Summary and Future Directions

In order to better develop targeted therapies so that they are specific for breast tumors, it is critical to know how the vasculature develops in the normal breast and how it becomes altered to induce hypoxia during breast tumorigen-esis. Further studies that seek to determine the localization and timing of expression of angiogenic factors and their regulators/receptors in the epithelium, endothelium, myoepithelium, and stroma should begin to clarify the important mediators of mammary gland angiogenesis. With the widespread availability of well-described, tissue-specific conditional gene deletion and tumor mouse models, the genetic tools are now available to begin comparing the effects of deletion of each putative angiogenic factor in the mammary epithelium or the endothelium. The ultimate goal is to be able to distinguish how these two cell types interact with each other in normal development as well as during mammary tumorigenesis.


Cre/loxP conditional gene deletion: A gene deletion strategy in which a portion of a gene, flanked by bacteriophage P1 recombination target sites (loxP sites), will be deleted upon introduction of the Cre recombi-nase protein. In our case, the HIF-1a conditional mouse created in our laboratory was bred to a transgenic mouse expressing Cre under control of the MMTV promoter (MMTV-Cre, Jackson Labs), which targets Cre expression preferentially to the mammary epithelium.

Ductal carcinoma in situ (DCIS): The most common early lesion observed in breast cancer in which the epithelial cells have proliferated beyond the normal single layer of epithelium, but not have not yet penetrated the integrity of the basement membrane. The analogous structure in the mouse is referred to as the hyperplastic alveolar nodule or HAN.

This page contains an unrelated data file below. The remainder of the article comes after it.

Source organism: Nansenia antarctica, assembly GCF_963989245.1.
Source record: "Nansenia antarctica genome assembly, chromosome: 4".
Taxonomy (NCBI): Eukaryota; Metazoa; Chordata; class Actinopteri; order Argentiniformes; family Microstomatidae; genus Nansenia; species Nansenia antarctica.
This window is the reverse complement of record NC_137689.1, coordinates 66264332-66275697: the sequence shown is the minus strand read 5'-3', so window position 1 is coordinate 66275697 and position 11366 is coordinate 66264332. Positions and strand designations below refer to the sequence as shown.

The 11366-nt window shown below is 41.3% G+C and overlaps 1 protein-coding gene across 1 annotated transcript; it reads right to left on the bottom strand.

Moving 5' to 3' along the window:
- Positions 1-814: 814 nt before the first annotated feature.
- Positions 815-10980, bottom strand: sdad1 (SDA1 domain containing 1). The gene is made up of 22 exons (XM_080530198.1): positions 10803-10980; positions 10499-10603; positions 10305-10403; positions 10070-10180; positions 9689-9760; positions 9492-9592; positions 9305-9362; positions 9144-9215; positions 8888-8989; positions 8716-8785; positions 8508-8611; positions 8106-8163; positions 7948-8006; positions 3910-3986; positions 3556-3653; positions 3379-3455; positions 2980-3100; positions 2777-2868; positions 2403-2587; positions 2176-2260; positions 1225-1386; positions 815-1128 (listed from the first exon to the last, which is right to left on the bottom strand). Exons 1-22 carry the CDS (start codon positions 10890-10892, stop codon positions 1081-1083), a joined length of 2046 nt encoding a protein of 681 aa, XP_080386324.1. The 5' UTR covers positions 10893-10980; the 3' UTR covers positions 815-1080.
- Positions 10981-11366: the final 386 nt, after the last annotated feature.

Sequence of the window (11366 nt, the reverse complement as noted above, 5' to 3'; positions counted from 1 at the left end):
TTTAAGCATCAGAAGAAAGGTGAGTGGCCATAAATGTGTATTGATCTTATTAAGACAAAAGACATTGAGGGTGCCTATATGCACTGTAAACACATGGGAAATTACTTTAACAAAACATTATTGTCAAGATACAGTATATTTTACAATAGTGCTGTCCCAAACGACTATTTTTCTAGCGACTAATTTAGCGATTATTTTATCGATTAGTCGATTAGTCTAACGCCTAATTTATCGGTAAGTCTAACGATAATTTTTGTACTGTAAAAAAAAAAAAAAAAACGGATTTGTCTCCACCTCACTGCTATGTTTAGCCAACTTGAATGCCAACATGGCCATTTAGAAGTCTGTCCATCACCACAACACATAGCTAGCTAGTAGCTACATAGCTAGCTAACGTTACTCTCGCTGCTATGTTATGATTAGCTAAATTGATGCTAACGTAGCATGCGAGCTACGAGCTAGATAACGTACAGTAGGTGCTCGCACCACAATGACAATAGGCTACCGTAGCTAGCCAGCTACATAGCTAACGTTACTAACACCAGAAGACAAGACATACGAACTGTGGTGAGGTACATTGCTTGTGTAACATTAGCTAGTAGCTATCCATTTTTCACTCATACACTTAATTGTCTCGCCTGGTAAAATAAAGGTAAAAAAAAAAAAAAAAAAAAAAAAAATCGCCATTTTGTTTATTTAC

Ovariectomy: A surgical procedure to remove both ovaries from female mice in order to deplete circulating levels of steroid hormones responsible for initiating alveolar development.


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Further Reading

Brown, J. M. (2000). Exploiting the hypoxic cancer cell: Mechanisms and therapeutic strategies. Mol. Medicine Today 6, 157-162.

Calvo, A., Yokoyama, Y., Smith, L. E., Ali, I., Shih, S.-U., Feldman, A. L., Libutti, S. K., Sundaram, R., and Green, J. E. (2002). Inhibition of the mammary carcinoma angiogenic switch in C3(1)/SV40 transgenic mice by a mutated form of human endostatin. Int. J. Cancer 101, 224-234.

Goonewardene, T. I., Sowter, H. M., and Harris, A. L. (2002). Hypoxia-induced pathways in breast cancer. Microsc. Res. Techn. 59, 41-48. Provides an up-to-date, general overview of the signaling mechanisms by which hypoxia may affect breast cancer.

Helczynska, K., Kronblad, A., Jogi, A., Nilsson, E., Beckman, S., Landberg, G., and Pahlman, S. (2003). Hypoxia promotes a dedifferentiated phenotype in ductal breast carcinoma in situ. Cancer Res. 63, 1441-1444.

Kato, T., Kameoka, S., Kimura, T., Nishikawa, T., and Kobayashi, M. (2003). The combination of angiogenesis and blood vessel invasion as a prognostic indicator in primary breast cancer. Br. J. Cancer 88, 1900-1908.

Kurz, H., Burri, P. H., and Djonov, V. G. (2003). Angiogenesis and vascular remodeling by intussusception: From form to function. News Physiol. Sci 18, 65-70. An excellent description of the basic steps and structural mechanisms involved in intussusceptive angiogenesis.

Malathy, P., Shekhar, V., Werdell, J., and Tait, L. (2000). Interaction with endothelial cells is a prerequisite for branching ductal-alveolar morphogenesis and hyperplasia of preneoplastic human breast epithelial cells: Regulation by estrogen. Cancer Res. 60, 439-449. Using a three-dimensional cell culture model, the authors begin to address how the interactions between the epithelium and endothelium affect formation of vascular networks and epithelial outgrowth.

Sacco, M. G., Soldati, S., Cato, E. M., Cattaneo, L., Pratesi, G., Scanziani, E., and Vezzoni, P. (2002). Combined effects on tumor growth and metastasis by anti-estrogenic and antiangiogenic therapies in MMTV-neu mice. Gene Ther. 9, 1338-1341.

Capsule Biography

Tiffany N. Seagroves is currently investigating the contribution of the hypoxia response during normal mammary gland development and mammary tumorigenesis in the laboratory of Randall S. Johnson. This work was supported by a fellowship to T. N. S. from the Department of Defense Breast Cancer Research Program (DAMD17-01-1-0186) and NIH grand CA82515 to R. S. J.

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